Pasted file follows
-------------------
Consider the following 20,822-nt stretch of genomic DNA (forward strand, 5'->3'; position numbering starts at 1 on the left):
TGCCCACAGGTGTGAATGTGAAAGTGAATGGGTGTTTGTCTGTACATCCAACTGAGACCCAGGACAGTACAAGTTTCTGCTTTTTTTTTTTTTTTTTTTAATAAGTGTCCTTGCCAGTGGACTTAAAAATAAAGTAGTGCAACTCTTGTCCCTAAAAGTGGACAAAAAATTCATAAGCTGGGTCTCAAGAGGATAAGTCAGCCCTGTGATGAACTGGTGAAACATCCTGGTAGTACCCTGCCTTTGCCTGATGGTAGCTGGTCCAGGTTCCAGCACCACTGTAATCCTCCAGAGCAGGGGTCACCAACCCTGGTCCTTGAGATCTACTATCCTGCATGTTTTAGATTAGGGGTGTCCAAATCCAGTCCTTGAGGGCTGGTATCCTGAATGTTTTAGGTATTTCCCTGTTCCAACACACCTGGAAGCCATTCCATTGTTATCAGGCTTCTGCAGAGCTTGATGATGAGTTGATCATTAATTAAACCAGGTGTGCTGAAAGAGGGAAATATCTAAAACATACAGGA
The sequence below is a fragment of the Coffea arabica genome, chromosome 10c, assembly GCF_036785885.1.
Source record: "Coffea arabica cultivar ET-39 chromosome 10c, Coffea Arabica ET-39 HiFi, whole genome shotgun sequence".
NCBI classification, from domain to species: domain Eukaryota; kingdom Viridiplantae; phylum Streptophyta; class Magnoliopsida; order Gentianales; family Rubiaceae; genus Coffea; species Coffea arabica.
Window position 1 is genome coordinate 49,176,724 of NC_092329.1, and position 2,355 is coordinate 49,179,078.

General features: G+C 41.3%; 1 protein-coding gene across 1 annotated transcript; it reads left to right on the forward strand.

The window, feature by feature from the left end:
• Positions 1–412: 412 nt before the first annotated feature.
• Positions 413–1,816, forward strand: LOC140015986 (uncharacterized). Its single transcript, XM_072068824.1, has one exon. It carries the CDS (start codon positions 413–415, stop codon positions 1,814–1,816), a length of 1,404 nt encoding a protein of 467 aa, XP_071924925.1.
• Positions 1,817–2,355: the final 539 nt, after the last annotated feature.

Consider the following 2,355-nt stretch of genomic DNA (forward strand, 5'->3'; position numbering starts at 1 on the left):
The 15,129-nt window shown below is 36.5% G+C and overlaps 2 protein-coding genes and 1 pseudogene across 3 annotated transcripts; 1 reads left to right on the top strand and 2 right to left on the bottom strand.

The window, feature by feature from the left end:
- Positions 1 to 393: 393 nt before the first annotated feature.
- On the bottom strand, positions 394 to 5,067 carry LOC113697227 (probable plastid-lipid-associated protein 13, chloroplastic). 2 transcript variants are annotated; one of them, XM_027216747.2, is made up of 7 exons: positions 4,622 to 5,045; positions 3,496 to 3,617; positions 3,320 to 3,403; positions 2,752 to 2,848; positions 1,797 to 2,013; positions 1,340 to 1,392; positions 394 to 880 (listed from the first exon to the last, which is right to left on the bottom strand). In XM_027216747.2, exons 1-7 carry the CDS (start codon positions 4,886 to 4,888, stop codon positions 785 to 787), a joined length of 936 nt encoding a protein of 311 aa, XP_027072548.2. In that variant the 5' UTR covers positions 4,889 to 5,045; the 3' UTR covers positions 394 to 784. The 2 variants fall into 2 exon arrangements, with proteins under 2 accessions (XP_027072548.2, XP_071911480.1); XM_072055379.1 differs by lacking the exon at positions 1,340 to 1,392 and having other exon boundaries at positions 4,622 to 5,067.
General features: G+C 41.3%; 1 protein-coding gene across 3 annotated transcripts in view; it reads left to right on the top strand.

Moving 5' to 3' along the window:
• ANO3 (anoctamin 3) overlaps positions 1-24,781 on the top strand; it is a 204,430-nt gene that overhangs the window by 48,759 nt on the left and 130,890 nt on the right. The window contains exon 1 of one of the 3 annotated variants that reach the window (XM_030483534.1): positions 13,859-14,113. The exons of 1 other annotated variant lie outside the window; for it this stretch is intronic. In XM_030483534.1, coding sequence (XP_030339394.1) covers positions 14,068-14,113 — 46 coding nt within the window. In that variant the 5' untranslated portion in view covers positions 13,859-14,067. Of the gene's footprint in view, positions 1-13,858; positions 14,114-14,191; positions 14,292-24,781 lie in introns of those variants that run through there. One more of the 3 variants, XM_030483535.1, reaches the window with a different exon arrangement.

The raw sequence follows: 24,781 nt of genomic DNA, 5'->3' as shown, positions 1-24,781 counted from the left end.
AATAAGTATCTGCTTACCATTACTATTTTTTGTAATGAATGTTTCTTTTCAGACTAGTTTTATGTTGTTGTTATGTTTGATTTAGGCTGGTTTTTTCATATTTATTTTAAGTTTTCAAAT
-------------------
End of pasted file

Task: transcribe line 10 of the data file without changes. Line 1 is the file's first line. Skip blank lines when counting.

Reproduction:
• Positions 413–1,816, forward strand: LOC140015986 (uncharacterized). Its single transcript, XM_072068824.1, has one exon. It carries the CDS (start codon positions 413–415, stop codon positions 1,814–1,816), a length of 1,404 nt encoding a protein of 467 aa, XP_071924925.1.